Perceptions of Powerlessness Are Negatively Associated with Taking Action on Climate Change: A Preregistered Replication

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Mary Ann Liebert, Inc
Despite segments of skepticism, the majority of the general public in most countries believe that climate change is occurring and caused by human activities. Behavior changes by individuals can reduce greenhouse gas emissions to at least some extent, but a range of psychological and economic barriers can prevent individuals from taking action. A survey of New Zealanders by Aitken, Chapman, and McClure (2011) reported that belief in human influence on climate change and the risks of climate change were positively correlated with taking action on climate change. Conversely, perceptions of powerlessness and the commons dilemma were negatively correlated with taking action on climate change. Feeling powerless was associated with placing less importance on climate change as an influence on actions. Although the study by Aitken et al. has been influential, it was exploratory in nature, had a moderate sample size, was not preregistered, and has not previously been replicated. In this study, we report a preregistered replication with a sample of 352 Australians testing four hypotheses based on Aitken et al.'s findings (as summarized above). All four hypotheses were supported, reproducing Aitken et al.'s key findings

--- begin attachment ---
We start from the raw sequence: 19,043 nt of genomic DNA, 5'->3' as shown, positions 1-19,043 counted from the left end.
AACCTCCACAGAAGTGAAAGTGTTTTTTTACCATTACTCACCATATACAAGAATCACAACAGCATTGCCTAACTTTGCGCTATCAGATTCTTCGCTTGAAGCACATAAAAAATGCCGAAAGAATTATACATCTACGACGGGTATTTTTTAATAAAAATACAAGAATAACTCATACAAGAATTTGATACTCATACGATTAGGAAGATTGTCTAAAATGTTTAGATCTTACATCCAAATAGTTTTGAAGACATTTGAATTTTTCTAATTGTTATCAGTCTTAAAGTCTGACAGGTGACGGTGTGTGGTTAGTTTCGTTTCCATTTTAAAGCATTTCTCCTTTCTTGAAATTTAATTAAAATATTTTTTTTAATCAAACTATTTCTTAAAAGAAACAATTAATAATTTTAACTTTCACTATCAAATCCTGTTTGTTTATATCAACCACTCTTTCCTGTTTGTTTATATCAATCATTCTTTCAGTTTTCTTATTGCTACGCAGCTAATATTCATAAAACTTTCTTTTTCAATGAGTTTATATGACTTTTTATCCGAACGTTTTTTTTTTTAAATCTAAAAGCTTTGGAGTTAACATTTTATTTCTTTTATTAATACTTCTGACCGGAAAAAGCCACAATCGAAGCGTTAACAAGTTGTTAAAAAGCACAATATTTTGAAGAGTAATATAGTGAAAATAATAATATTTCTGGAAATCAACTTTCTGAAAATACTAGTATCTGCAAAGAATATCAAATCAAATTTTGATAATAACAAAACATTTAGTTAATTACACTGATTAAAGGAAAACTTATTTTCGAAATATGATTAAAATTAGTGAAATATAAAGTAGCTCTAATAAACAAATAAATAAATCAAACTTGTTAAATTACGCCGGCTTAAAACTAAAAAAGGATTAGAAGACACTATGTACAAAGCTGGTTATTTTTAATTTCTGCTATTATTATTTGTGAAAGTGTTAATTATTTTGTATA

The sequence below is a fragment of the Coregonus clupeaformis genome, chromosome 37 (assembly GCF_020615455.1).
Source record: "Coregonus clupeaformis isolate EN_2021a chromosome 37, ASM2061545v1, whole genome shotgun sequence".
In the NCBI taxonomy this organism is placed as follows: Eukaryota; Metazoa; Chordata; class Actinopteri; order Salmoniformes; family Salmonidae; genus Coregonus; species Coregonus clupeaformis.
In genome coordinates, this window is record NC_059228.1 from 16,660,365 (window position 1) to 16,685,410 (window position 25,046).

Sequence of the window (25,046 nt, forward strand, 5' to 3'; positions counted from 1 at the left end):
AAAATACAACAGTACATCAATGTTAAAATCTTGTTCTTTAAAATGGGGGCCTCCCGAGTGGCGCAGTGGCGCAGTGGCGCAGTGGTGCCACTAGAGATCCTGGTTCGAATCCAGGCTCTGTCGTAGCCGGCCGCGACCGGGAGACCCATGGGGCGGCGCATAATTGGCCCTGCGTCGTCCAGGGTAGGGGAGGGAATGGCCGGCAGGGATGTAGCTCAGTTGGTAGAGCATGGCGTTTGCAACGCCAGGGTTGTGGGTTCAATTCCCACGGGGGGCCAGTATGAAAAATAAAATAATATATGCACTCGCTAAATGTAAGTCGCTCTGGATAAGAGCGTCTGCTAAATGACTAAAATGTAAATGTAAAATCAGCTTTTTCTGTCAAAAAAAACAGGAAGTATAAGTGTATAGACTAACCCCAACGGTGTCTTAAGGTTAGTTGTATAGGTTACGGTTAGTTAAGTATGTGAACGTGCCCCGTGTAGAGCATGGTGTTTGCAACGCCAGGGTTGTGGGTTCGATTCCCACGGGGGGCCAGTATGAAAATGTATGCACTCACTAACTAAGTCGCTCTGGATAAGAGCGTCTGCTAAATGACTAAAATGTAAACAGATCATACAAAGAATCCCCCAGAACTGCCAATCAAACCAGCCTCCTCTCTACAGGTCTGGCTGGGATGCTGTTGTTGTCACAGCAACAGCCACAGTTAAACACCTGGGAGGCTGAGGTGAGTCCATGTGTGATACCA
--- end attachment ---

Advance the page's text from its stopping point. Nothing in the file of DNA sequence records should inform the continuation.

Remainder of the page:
“Final publication is available from Mary Ann Liebert, Inc., publishers]”
Climate change, Powerlessness, Commons dilemma, Behavior change, Ecopsychology, Conservation psychology
Ecopsychology, 2020, December 2020, 12 (4), pp. 257 - 266